Sextile hammer out relentless and uncompromising post-punk with a gothic command of negative space and vintage synthesizers sparking lightning at the edges. They speak here about making it work no matter what. Their record release show for their new Albeit Living is Thurs., July 13, at Zebulon. This interview by Vanessa Gonzalez." /> L.A. Record


July 6th, 2017 | Interviews

photography by alex the brown

Brady Keehn: I’m kind of opposed to telling people what songs are about. It ruins that person’s connection to them and how they relate to it—if they listened to the lyrics and they relate to something that happened in their life, and then the artist comes in and says, ‘Actually it’s about fucking pizza,’ then…
Melissa Scaduto: That’s not true because most people don’t read interviews. It’s cool when that person finds out because no one would expect it.
Brady Keehn: It takes away the magic or the mystery. It’s like when you read a book and you think about the imagery in your head. It’s your imagination—and then you go see it as a movie and it’s terrible because that’s not the way you saw it.
Eddie Weubben: I can see both sides. Me personally, I want to know what everything’s about. When I find out, the mystery is not ruined—I feel very excited.
Give something to the nerds who are searching out the interviews.
Brady Keehn: OK—when I wrote the demo, my Poly 6 had died. It was one of the first synthesizers that I got and it was dear to my heart. I wanted to intertwine the dying of electronics into what I felt was happening in society or what I’m seeing around me go on, so it was like … death by slow corrosion is a mystery, so like corroding metals and all that stuff … power hungry circuits are beginning to feed, it’s fuckin’ weird-ass shit … [laughing]
Is the album title Albeit Living a Circle X reference?
Melissa Scaduto: Yes. How’d you know that? Fuck—is everyone going to know that? I thought ‘Albeit Living’ would sound cool, but also because some of the themes Brady talked about that are supposed to be within those songs … I thought that title made sense.
Brady’s lyrics about the power hungry circuits remind me of Albeit Living’s opening lines: ‘No, it’s not amazing that the scum should rise to the surface. Obviously the top is no place to be.’ It feels so pertinent wih the current political landscape. Was it meant as political commentary?
Melissa Scaduto: Yes, that’s basically what it’s in reference to. I thought it fit as political commentary also, you know? It was both. It made sense for everything at the time, and I thought if anyone got the reference, that would be fucking cool. Even these guys didn’t know who Circle X was, and I was like, ‘they’re kind of a weird obscure band’ so it made sense. It’s awesome that you know who they are.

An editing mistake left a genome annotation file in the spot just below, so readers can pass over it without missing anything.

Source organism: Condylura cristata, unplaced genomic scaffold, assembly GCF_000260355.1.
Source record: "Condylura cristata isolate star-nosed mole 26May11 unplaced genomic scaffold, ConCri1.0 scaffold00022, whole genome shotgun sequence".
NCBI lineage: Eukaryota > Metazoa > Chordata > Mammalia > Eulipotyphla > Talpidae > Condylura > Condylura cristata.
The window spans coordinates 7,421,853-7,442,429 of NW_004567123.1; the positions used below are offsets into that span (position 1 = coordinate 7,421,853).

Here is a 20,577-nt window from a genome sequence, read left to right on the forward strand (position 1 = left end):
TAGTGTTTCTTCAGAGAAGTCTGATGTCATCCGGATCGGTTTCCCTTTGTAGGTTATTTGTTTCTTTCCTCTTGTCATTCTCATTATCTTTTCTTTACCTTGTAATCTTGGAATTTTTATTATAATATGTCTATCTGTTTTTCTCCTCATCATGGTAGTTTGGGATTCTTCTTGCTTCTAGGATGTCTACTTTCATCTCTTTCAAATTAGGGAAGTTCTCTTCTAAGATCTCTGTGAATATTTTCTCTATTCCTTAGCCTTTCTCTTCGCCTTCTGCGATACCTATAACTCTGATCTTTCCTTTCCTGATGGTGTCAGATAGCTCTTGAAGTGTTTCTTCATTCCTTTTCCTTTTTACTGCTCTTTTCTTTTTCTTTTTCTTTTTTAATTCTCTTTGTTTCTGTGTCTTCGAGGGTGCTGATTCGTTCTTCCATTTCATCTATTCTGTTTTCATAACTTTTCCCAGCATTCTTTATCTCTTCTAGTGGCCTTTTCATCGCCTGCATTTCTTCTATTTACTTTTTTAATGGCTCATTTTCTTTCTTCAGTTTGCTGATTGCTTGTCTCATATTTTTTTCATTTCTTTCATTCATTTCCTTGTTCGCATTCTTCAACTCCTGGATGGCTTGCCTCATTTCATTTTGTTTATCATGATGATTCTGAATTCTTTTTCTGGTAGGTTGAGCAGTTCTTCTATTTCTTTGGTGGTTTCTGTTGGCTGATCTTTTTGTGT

I was doing my research—I didn’t know who Circle X was, but it was interesting reading about them, and then hearing that song was like, ‘Fuck, that’s heavy.’
Melissa Scaduto: Also Albeit Living didn’t sound bad off the bat. It’s just one of those titles that … you know, some you have to question, or some you like.
Melissa, in a 2015 interview that you said you were trying to start a scene here—
Melissa Scaduto: Oh, really? [laughing] I said that? I wonder what context … Maybe meaning to find the right fit. When I first got here, my only exposure to L.A. was the garage rock scene. Little did I know there were a bunch of bands playing that we are now friends with. I still hope more people will start bands. It’s the one thing that I don’t actually understand—people who will actively go to shows and talk shit on Facebook about bands they don’t like. People are so comfortable to talk shit on the internet. It’s hilarious because it’s a way to be confrontational about all of the things that you’re pissed about without having to be present and saying it to somebody. I think, ‘I get it, but you should go start your own band. Rather than talking shit on Facebook, you could be playing guitar and figuring things out.’ It’s a bummer because these kids have a computer, and with a computer, not only can you make your own music, you can make a video, you can send it around to everybody … and if it’s good, it will get put out. We live in such a crazy world that the actual opportunity to make art is easier than ever. Even though we as artists make less than ever. I guess it’s laziness no matter how you slice it. With all the tools being readily available … you choose what you want to do.
Melissa and Brady, what was the transition from New York to L.A. like?
Melissa Scaduto: I felt like I wasn’t really in the city for the first year because I was in Pasadena in sober living, so it was like being removed. I wasn’t allowed to really be in a band either. I had to listen to everything they told me to do like I was a little kid. It was like breaking down the old self that I was, trying to keep the good things that were there, and remove all the negative shit and restart again.